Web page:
GENEVA (Reuters) - The number of disasters caused by extreme weather and climate-related events is surging, the International Federation of Red Cross and Red Crescent Societies said in a report on Tuesday, but funding is not getting to where it is most needed.
Floods, storms and heatwaves have increased per decade by nearly 35 percent since the 1990s, affecting 1.7 billion people over the last 10 years and killing some 410,000, according to the IFRC’s 378-page report, “Come Heat or High Water”.
Such events now account for 83 percent of all disasters and there is a growing risk of simultaneous emergencies, the report said, adding to signs of a dramatic increase in extreme weather events like the massive storms in this year’s record Atlantic hurricane season.
However, funding to cope with such events does not always flow to the most vulnerable, the study found.
“There is a clear disconnection between where the climate risk is greatest and where climate adaptation funding goes,” said IFRC’s Secretary General Jagan Chapagain, adding that the aid community was “failing” some countries.
“This disconnection could very well cost lives.”
Among the countries that were ranked as being most vulnerable to such disasters were Sudan, which has experienced record floods this year, and drought-prone Somalia. But these nations respectively received just 27 cents and 59 cents per person in climate adaptation funding in 2018, the study showed.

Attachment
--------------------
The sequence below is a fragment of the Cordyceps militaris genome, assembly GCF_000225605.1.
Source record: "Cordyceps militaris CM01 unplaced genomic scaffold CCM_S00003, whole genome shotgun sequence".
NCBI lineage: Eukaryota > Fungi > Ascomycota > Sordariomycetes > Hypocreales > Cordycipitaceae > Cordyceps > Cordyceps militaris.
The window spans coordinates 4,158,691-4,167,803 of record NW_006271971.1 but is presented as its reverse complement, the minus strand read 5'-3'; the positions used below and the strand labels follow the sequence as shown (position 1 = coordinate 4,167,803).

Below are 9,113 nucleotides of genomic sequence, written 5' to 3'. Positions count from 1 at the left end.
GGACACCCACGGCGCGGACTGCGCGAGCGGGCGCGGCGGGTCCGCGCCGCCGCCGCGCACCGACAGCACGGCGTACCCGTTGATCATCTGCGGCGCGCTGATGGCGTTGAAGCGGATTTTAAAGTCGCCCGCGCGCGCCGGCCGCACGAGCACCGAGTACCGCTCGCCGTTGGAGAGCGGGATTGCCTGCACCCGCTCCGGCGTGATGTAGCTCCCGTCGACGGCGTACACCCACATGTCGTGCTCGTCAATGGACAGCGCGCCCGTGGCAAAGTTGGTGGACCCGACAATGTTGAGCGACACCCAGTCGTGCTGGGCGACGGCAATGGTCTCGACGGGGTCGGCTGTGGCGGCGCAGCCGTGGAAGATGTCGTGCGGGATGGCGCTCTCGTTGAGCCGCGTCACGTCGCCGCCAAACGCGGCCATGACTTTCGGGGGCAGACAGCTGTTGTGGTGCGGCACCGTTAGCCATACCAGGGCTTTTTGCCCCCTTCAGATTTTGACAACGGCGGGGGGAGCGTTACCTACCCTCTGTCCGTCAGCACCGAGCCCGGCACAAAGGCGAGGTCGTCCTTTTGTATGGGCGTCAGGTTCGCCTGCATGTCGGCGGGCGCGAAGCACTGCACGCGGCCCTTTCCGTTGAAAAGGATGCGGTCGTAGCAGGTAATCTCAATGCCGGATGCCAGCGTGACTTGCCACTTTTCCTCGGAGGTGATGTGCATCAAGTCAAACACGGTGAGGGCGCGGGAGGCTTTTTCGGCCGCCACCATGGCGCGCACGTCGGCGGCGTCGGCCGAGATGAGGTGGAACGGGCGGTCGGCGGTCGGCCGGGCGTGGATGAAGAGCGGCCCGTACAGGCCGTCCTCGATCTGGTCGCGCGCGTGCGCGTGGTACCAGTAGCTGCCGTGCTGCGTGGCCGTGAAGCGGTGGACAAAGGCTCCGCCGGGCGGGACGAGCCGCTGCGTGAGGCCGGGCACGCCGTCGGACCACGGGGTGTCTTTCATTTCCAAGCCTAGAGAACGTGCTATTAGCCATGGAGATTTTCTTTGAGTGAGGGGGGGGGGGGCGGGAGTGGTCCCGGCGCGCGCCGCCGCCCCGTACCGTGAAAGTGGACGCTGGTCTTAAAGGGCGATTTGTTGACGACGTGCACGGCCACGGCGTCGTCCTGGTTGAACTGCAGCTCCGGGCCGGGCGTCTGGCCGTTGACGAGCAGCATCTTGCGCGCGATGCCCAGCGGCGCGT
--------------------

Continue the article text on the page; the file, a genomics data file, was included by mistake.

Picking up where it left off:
Honduras, which is in the path of hurricane Iota just days after being struck by Eta, receives juts $1.22 - a figure which IFRC’s Matthew Cochrane described as “grossly inadequate”.
Conversely, none of the five countries with the highest funding had a high vulnerability score, it said, without naming them.
“There are particular countries that are particularly vulnerable ... and they are being left out,” said Kirsten Hagon, the lead author of the report.
Global efforts are being made to address the imbalance.
As part of a commitment under the 2015 Paris agreement, wealthier countries pledged to provide $100 billion a year to help poorer countries tackle climate change by 2020. However, funding has so far fallen short, according to the latest data from the OECD that estimated flows at $79.8 billion in 2018.
Chiara Falduto, a policy analyst in OECD’s climate division, said she saw some encouraging signs in recent trends, adding that the total amount earmarked for climate adaptation had grown to 21 percent of the total, or $16.8 billion, in 2018.
However, she said that since then the COVID-19 pandemic “may have impacted the ability of some developed countries to provide and mobilise climate finance, and some developing countries to absorb and deploy such finance”.
Asked about the reasons for the funding disconnect in the report, the IFRC’s Chapagain said that sometimes donors’ own stringent accountability requirements were an impediment.
“It’s probably not about donors getting it wrong but about how funding decisions get taken,” he said, saying donors could be “very, very demanding” and that this needed to be addressed.
Reporting by Emma Farge; additional reporting by Nina Chestney in London; Editing by Alex Richardson and Nick Macfie
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